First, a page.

More Balls-Gluten Free Sports Nutrition-CocoNutz Fuel Energy Balls

Coconut oil, coconut butter, coconut flour, shredded coconut, and now…

CocoNutz Balls.  Yes, indeed.  Because we all needed some more balls after my last post of cookie dough protein ball deliciousness.

But behold, the awesomeness of CocoNutz Fuel Energy Balls.

It looks like a chocolate malty ball, doesn’t it?  It’s not.  Chocolate malt balls aren’t gluten free anyway, damn you, Whoppers.

Anyhow…

A while back Casey from CocoNutz contacted me to see if I’d be interested in trying out CocoNutz for my cycling nutrition.  I knew I liked him already when I saw this disclaimer: “None of these statements have been evaluated by the FDA—please don’t assume these statements will take the place of advice from a well trained physician or local witch doctor. We’re not claiming coconut oil will make you better looking or help you win the lottery—we’re just saying it’s a great product to aid in athlete nutrition.”  A man after my own heart, right there.

CocoNutz Fuel have some stellar ingredients.  There are currently 3 flavors: Cherry Cashew Attack (favorite),  Berry Almond Explosion (2nd favorite), and Mango Macadamia Madness (least favorite).  None of them really look as well defined as the ball in the picture, but that’s OK with me.  Each flavor has the ingredients you would expect given the flavor, and each flavor also incorporates chia seed, coconut oil, Real Salt, and agave.  They also utilize oat flour, and it is certified gluten free oat flour.

In the FAQ’s : “CocoNutz Fuel is gluten free; however, please note: We specifically purchase oat flour that is gluten free to ensure integrity of the product, but CocoNutz Fuel currently shares a manufacturing facility that processes wheat, peanut and dairy products.

Major processing of CocoNutz Fuel is done on dedicated equipment, but as with any shared facility, a possibility of minute amounts of wheat could make it into the product. We do our best to ensure this doesn’t happen, but we want to make you aware. ”  Casey did tell me via email that wheat flour was not used in the current shared facility.  They are also planning on having the CocoNutz Fuel products certified gluten free in the future.

OK, back to coconut oil.  You may be surprised at the inclusion of a fat source in an energy food geared toward endurance athletes.  In fact, the unique composition and properties of coconut oil make it very well suited for endurance athletes.  I’ve recently been working with Kelli Jennings RD, of Apex Nutrition LLC and she has me utilizing coconut products for recovery nutrition.  Kelli did a great blog post on the benefits of coconut oil for endurance athletes here.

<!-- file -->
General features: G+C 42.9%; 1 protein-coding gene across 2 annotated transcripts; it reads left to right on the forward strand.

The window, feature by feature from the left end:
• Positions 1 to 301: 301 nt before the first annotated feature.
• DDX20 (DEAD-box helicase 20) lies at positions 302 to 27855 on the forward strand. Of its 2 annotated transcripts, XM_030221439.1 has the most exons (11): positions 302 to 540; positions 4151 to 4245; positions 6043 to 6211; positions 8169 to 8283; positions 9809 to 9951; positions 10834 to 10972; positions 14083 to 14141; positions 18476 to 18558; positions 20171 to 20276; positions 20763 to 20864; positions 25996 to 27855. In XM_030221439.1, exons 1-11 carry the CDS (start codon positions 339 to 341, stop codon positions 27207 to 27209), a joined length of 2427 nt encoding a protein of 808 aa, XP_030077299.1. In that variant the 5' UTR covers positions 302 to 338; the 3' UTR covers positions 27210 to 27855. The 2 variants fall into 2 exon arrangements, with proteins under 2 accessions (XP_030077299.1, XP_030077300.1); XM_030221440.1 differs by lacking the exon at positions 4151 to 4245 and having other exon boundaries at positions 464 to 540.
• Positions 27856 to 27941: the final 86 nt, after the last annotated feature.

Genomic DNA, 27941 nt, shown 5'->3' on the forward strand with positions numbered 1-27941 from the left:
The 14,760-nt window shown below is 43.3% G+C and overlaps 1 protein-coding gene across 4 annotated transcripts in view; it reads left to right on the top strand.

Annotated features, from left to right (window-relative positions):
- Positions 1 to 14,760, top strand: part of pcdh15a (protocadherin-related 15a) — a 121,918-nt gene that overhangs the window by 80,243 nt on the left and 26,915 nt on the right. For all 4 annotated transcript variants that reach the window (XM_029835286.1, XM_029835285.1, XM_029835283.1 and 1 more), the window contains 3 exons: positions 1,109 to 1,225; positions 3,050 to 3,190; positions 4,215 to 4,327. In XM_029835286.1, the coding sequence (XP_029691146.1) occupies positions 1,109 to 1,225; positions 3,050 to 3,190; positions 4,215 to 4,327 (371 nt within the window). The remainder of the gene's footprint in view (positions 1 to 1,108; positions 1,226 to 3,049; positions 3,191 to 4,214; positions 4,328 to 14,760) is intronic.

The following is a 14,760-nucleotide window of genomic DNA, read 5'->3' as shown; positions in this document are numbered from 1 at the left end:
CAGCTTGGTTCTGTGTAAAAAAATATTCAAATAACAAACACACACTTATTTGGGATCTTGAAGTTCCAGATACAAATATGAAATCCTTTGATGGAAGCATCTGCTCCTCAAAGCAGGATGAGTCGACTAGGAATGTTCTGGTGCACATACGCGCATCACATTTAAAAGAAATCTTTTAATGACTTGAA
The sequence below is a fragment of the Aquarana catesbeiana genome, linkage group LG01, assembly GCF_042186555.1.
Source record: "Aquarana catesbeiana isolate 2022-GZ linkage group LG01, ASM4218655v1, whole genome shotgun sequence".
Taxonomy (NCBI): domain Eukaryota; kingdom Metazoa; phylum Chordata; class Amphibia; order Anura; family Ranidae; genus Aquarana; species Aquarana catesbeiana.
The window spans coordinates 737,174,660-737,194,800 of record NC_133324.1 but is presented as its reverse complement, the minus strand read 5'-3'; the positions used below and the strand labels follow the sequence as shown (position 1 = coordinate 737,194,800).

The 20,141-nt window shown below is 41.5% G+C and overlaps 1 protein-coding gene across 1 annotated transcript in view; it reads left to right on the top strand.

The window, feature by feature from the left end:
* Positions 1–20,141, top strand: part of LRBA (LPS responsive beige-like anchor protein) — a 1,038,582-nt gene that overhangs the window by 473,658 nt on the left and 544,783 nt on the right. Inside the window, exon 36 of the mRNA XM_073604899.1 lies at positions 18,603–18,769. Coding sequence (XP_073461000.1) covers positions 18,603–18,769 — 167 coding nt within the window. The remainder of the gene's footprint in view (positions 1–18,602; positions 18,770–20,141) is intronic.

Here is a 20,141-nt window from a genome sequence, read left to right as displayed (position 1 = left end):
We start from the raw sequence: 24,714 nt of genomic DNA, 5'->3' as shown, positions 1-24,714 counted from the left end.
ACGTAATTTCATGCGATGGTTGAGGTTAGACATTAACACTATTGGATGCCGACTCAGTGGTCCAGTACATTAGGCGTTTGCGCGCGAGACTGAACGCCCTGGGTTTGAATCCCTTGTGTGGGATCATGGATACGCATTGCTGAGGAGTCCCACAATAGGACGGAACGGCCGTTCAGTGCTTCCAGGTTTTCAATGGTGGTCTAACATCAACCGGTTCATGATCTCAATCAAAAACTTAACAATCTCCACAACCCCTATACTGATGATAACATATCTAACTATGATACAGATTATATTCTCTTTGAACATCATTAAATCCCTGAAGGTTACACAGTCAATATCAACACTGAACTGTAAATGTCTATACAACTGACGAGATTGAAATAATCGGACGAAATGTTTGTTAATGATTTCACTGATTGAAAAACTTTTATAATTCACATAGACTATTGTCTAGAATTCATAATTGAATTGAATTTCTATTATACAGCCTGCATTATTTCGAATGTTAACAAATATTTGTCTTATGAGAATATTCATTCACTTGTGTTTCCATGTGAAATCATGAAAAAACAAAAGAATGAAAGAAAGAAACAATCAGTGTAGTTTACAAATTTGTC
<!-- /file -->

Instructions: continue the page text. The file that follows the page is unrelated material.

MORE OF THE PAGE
I was a little concerned about the coconut oil in the balls though, because I live in an area of the US where it frequently feels as if someone has thrown a hot wet blanket over the world.  Yes, I live in hot and humid south Florida.  Coconut oil is solid at temperatures below about 75 degrees F.  Which means it tends to melt and liquify at temperatures above that.  The air conditioning in our house is set at 76, which means my coconut oil in the cabinet is always confused.  More importantly though, would the CocoNutz balls stay intact in a jersey pocket in the South Florida heat?

Before we answer that question…(a cliffhanger, yes.)

CocoNutz Fuel are designed as balls, obviously.  The balls fit inside a plastic tube.  The tube is reusable and refillable, so when you finish your batch of balls you just refill the tube with a refill pack.  Genius, and environmentally friendly.  Since the balls are small, if you only need a little bit of nutrition, just have one ball.  Need more, eat more.  Very simple.  The only problem I ran into was that the balls stuck together in the heat, which made getting them out of the tube a little tougher.  The “quick shake to seperate” did not do the trick, I had to peel them apart.  They did not melt into a mess, just stuck together.  Casey has told me that they are working on the stickage issue.

All flavors of the balls are tasty, and not overly sweet.  They do have nut butters and salt to add to the savory factor, which can be really helpful when you’ve been fueling on super sweet gels.  Make sure you click on the “anatomy of an energy ball” over on the left hand side of the page.  It’s pretty cool.

So, does the person going to spend 30 or 40 minutes on a piece of cardio equipment at the gym need to fuel with these little bites of deliciousness?  Hellz no, no CocoNutz balls for you.  These are treats, or fuel for extended exercise > 90 minutes.  But they sure are tasty.

If you need some more info for generally eating a healthier gluten free menu, not just for sports nutrition balls, check out Gluten Free and Fit 101 for lots of articles to get you started.

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  1. [...] For a review from another gluten-free athlete who used CocoNutz Fuel for cycling nutrition, make sure to visit Erin’s blog. [...]

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